Can't find what you're looking for? Check out our frequently asked questions below. Click on the question to reveal or hide the answer. For a list of all the pages on our website, check the sitemap.

There are several ways to report invasive species. Please check out our reporting page here for all the options.

Knowing the correct identification of a species is important when considering what can be done about it. If you aren’t sure what species you are dealing with, e-mail or text us a photo and we will try to help identify it! There are also a number of great plant apps available for download. Check our recommended list of plant apps to learn more. 

Tips on taking good photos for identification purposes:

For plant photos, it is helpful to include an item that shows the scale of the species, for example place a coin or gardening tool next to the plant. Take a photo of the entire plant, but also take photos of different parts of the plant such as the leaves, stem, and flowers/seeds (if present). Higher resolution photos are helpful to zoom in to observe different features.

Wildlife photos are difficult to capture. For insect photos, try trapping the insect in a clear container and then taking a photo – a glass jar or plastic container will work well, if you have one handy! For photos of other wildlife, do not disturb or approach the animal, but try to get a clear and steady photo at the highest resolution possible.

Although many species are considered invasive within Metro Vancouver and other regions in BC, very few are legislated. Furthermore, even plants that are designated as ‘noxious weeds’ under the BC Weed Control Act Regulation or ‘invasive’ under other legislation, are not restricted from being sold or traded. Some municipalities in BC have tried to address the gap in legislation by adopting bylaws that make it an offense to plant or sell invasive plants (for example, the District of Squamish bylaw). However, there is currently no Provincial and no local government legislation within the Metro Vancouver region banning the sale or trade of invasive plants.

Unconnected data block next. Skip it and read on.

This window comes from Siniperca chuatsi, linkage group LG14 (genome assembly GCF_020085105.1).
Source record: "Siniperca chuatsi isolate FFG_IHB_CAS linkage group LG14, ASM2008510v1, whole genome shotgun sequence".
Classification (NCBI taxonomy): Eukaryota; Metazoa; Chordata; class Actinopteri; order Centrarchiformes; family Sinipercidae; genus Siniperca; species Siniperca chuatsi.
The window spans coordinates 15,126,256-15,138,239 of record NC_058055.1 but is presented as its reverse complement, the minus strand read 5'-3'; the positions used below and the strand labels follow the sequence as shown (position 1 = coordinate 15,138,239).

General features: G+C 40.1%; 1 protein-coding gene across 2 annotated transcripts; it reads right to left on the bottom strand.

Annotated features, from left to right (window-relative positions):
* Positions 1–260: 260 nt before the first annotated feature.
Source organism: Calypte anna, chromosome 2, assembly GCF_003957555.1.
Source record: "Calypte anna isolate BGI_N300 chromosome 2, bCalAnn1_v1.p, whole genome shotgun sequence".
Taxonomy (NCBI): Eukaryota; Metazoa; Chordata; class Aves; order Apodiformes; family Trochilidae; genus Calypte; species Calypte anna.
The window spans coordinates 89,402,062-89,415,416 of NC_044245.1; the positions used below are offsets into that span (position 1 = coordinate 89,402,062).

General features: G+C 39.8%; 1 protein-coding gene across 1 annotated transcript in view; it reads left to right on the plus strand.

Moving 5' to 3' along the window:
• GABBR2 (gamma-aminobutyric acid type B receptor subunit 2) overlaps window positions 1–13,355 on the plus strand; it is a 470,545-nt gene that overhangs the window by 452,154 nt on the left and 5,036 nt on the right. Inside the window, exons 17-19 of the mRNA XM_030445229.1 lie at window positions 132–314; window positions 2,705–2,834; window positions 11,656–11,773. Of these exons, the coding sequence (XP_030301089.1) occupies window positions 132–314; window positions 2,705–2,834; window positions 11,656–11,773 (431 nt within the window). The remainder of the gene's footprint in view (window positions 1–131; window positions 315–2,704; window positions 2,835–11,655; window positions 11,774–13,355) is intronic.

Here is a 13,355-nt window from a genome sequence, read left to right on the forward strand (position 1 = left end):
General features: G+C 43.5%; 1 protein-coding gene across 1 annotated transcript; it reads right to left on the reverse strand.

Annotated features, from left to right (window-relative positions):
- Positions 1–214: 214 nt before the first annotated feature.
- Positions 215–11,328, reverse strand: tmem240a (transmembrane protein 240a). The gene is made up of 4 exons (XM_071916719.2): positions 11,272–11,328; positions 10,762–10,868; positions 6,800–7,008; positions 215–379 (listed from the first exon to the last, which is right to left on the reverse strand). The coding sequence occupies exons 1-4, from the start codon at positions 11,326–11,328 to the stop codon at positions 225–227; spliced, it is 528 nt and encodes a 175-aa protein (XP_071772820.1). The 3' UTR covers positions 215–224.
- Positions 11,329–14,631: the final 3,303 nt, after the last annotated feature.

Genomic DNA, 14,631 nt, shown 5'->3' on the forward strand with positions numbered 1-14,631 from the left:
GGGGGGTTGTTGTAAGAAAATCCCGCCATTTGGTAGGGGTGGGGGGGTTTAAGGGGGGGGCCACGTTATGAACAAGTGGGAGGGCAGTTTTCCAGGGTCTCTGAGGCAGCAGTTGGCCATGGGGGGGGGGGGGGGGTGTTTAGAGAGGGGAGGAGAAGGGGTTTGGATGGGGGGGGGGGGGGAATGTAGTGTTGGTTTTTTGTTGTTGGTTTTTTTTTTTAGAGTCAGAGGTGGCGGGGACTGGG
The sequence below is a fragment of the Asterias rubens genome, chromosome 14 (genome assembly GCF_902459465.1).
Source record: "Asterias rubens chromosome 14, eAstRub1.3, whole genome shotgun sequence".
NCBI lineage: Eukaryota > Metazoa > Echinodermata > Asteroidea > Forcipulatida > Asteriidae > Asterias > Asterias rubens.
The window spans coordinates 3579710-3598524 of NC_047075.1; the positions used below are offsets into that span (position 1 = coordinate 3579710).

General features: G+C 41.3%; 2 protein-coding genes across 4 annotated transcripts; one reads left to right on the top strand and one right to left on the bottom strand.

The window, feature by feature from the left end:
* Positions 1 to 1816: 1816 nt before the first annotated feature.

A few local retailers have voluntarily made the commitment to ban the sale of invasive plants, but unfortunately these plants are still sold by many garden centres, supermarkets, and individuals online. PlantWise programs across Canada support the horticulture industry’s transition to become invasive free. Check out the ISCBC’s Grow Me Instead resource to learn which invasive plants are most problematic in the horticulture industry, and which alternative species can be “grown instead”.

Invasive species managers have been communicating the need for new and enforced legislation (for example, an Invasive Species Act for BC) that would ban the sale of invasives, and address the management of all species – not just noxious weeds. However, this requires public support to call governments to action on this important conservation issue.

Everyone can help spread the message about the impacts of invasive species by encouraging retailers to stop selling invasive species. As a consumer of seeds or plants, you can support local retailers that sell native plants or that have voluntarily banned the sale of invasive species.

The answer depends on which plant you have and what type of composting program exists in your neighbourhood. Residents who wish to dispose of invasive plants or soil containing invasive species should contact their municipality directly for disposal advice. Some municipalities ask residents to place them in the green bin, some the garbage bin. Residents should not put invasive plants in their backyard composter as the temperature will not become hot enough to destroy the seeds or hardy roots.

There are exceptions for toxic plants (giant hogweed, Daphne/spurge laurel and devil’s club). These species should not be disposed in the green waste stream to reduce the risk of exposure to staff at the facilities. These plants should be bagged and treated as garbage.